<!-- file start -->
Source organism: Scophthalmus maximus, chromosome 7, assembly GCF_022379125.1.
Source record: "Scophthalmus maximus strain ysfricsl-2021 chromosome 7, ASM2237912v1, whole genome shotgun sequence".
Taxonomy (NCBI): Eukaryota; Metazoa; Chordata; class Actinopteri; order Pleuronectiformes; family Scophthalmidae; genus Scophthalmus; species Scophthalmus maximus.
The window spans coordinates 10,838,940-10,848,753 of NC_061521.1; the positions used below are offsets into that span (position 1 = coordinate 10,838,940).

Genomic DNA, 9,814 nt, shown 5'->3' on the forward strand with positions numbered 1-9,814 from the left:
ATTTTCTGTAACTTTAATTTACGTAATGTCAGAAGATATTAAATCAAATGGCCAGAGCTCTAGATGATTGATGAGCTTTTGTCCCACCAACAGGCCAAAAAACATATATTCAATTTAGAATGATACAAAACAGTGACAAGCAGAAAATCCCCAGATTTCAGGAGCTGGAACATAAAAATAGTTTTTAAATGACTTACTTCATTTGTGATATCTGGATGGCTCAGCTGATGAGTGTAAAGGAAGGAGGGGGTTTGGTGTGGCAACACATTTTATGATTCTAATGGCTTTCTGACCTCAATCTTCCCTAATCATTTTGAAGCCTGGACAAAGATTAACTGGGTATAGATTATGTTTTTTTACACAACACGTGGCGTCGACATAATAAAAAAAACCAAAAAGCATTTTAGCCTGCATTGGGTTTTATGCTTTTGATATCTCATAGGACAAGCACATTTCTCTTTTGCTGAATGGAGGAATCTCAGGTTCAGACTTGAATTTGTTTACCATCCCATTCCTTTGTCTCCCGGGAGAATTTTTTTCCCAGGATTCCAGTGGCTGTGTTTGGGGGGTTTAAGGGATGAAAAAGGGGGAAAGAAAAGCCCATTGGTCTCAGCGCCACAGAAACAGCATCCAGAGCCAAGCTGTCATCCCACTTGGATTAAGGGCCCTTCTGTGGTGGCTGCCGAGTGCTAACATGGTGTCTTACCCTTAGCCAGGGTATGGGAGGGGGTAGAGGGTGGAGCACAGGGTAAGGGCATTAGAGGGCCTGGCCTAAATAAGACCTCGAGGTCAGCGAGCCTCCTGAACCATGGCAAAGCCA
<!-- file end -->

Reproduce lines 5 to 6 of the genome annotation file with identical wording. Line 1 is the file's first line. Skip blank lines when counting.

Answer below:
Genomic DNA, 9,814 nt, shown 5'->3' on the forward strand with positions numbered 1-9,814 from the left:
ATTTTCTGTAACTTTAATTTACGTAATGTCAGAAGATATTAAATCAAATGGCCAGAGCTCTAGATGATTGATGAGCTTTTGTCCCACCAACAGGCCAAAAAACATATATTCAATTTAGAATGATACAAAACAGTGACAAGCAGAAAATCCCCAGATTTCAGGAGCTGGAACATAAAAATAGTTTTTAAATGACTTACTTCATTTGTGATATCTGGATGGCTCAGCTGATGAGTGTAAAGGAAGGAGGGGGTTTGGTGTGGCAACACATTTTATGATTCTAATGGCTTTCTGACCTCAATCTTCCCTAATCATTTTGAAGCCTGGACAAAGATTAACTGGGTATAGATTATGTTTTTTTACACAACACGTGGCGTCGACATAATAAAAAAAACCAAAAAGCATTTTAGCCTGCATTGGGTTTTATGCTTTTGATATCTCATAGGACAAGCACATTTCTCTTTTGCTGAATGGAGGAATCTCAGGTTCAGACTTGAATTTGTTTACCATCCCATTCCTTTGTCTCCCGGGAGAATTTTTTTCCCAGGATTCCAGTGGCTGTGTTTGGGGGGTTTAAGGGATGAAAAAGGGGGAAAGAAAAGCCCATTGGTCTCAGCGCCACAGAAACAGCATCCAGAGCCAAGCTGTCATCCCACTTGGATTAAGGGCCCTTCTGTGGTGGCTGCCGAGTGCTAACATGGTGTCTTACCCTTAGCCAGGGTATGGGAGGGGGTAGAGGGTGGAGCACAGGGTAAGGGCATTAGAGGGCCTGGCCTAAATAAGACCTCGAGGTCAGCGAGCCTCCTGAACCATGGCAAAGCCA